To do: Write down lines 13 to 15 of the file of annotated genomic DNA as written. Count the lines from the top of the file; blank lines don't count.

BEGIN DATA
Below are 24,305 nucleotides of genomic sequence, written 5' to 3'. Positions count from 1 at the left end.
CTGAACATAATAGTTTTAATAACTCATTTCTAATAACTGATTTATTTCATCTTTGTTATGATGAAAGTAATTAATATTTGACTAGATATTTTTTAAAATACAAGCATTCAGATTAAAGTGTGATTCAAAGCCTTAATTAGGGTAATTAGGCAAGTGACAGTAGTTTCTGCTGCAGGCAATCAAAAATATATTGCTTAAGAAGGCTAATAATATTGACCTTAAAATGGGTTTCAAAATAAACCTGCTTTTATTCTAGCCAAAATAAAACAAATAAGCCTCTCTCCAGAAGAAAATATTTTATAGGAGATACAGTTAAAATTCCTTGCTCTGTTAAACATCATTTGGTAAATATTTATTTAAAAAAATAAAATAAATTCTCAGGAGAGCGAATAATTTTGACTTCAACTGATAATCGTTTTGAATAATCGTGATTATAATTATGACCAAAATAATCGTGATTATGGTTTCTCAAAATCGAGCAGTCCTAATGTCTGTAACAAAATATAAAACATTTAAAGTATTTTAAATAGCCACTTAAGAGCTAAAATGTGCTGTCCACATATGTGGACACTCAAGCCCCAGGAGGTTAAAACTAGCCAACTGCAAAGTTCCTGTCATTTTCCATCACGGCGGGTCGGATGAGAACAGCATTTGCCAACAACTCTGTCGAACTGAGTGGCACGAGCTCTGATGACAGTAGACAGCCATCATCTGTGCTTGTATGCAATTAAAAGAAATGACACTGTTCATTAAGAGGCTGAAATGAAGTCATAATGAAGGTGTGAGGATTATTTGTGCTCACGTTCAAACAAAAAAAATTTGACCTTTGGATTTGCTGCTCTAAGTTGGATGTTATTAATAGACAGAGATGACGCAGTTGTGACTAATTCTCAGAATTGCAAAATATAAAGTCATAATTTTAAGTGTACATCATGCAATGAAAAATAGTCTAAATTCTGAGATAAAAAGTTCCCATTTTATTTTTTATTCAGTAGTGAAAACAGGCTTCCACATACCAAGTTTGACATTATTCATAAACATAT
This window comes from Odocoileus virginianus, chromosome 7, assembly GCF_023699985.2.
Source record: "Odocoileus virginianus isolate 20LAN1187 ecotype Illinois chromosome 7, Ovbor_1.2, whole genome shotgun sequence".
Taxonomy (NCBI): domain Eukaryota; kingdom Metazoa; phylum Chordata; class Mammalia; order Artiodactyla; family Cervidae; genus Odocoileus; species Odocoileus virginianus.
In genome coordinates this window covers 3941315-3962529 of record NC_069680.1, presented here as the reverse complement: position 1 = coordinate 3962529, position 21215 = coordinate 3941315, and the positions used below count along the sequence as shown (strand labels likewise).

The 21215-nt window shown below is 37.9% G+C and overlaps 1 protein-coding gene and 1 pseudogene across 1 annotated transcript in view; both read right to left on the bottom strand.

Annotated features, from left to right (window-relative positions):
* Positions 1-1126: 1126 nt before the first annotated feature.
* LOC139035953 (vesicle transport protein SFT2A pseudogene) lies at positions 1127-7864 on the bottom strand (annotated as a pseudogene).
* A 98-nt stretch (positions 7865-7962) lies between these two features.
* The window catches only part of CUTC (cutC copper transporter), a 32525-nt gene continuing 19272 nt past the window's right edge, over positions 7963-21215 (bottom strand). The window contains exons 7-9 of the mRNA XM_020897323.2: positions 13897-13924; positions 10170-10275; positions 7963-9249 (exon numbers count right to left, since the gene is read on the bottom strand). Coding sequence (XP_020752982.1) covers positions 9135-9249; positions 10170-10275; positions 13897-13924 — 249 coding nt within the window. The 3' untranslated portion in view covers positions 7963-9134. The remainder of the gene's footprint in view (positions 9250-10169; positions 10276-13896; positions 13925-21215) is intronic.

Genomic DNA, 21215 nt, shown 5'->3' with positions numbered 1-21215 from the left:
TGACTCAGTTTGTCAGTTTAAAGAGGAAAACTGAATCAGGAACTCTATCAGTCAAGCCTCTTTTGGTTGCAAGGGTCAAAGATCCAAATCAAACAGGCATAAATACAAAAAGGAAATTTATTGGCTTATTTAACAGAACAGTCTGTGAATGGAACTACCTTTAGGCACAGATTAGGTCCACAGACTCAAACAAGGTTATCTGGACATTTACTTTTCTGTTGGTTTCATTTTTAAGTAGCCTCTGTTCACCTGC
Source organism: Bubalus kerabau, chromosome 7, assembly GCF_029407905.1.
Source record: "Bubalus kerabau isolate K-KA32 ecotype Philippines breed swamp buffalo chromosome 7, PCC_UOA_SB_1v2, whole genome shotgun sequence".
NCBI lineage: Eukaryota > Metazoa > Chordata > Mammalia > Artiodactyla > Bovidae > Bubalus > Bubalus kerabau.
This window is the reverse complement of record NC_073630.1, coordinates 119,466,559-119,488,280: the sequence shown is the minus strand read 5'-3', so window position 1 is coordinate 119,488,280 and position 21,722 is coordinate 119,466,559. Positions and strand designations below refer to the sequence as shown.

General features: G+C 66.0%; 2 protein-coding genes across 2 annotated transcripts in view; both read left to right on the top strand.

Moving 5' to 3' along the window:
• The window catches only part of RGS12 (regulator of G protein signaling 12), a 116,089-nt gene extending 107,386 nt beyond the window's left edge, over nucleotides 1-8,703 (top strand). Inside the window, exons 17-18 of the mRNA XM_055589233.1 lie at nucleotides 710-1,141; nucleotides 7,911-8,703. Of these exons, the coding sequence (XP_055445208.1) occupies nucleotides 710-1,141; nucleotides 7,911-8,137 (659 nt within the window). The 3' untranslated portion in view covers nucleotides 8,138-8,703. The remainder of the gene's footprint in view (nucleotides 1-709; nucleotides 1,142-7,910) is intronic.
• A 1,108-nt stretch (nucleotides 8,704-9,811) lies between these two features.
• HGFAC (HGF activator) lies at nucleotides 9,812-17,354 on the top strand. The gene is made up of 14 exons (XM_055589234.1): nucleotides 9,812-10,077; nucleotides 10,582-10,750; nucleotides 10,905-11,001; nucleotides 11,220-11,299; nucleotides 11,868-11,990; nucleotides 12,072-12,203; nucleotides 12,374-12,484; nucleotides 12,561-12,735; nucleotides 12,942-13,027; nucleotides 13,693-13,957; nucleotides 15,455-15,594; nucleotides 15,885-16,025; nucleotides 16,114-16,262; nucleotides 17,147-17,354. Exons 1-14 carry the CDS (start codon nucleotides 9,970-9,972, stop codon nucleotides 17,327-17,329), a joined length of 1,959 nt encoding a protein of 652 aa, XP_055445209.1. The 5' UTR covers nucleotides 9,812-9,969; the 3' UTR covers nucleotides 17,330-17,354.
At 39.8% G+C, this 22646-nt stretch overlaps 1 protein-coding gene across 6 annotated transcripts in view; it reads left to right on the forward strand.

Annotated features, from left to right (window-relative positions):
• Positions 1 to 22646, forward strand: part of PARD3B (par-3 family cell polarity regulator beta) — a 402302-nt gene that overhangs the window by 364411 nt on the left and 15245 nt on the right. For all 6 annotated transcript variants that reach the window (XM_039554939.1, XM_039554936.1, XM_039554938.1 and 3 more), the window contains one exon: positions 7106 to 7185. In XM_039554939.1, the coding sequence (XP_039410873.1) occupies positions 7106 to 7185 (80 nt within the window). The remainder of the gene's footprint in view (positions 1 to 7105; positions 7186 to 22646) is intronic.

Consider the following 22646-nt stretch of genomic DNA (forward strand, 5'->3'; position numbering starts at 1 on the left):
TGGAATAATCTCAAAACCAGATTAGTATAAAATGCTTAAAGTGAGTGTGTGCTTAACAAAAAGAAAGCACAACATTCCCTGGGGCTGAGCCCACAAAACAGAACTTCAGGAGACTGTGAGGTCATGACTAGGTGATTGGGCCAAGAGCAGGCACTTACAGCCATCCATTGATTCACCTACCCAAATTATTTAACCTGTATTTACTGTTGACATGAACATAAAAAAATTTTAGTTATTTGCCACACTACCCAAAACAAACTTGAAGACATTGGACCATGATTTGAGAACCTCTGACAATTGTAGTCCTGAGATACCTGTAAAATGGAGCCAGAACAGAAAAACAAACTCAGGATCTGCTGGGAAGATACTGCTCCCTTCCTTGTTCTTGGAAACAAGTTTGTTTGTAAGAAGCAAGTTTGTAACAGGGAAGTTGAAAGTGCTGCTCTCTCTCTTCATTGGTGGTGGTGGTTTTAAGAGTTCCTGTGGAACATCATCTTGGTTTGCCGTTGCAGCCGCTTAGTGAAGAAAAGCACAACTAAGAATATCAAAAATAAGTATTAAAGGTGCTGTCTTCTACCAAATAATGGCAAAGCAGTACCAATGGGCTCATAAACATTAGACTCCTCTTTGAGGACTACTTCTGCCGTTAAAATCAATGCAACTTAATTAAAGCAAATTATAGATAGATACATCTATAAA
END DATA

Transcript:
Genomic DNA, 21215 nt, shown 5'->3' with positions numbered 1-21215 from the left:
TGACTCAGTTTGTCAGTTTAAAGAGGAAAACTGAATCAGGAACTCTATCAGTCAAGCCTCTTTTGGTTGCAAGGGTCAAAGATCCAAATCAAACAGGCATAAATACAAAAAGGAAATTTATTGGCTTATTTAACAGAACAGTCTGTGAATGGAACTACCTTTAGGCACAGATTAGGTCCACAGACTCAAACAAGGTTATCTGGACATTTACTTTTCTGTTGGTTTCATTTTTAAGTAGCCTCTGTTCACCTGC
Source organism: Bubalus kerabau, chromosome 7, assembly GCF_029407905.1.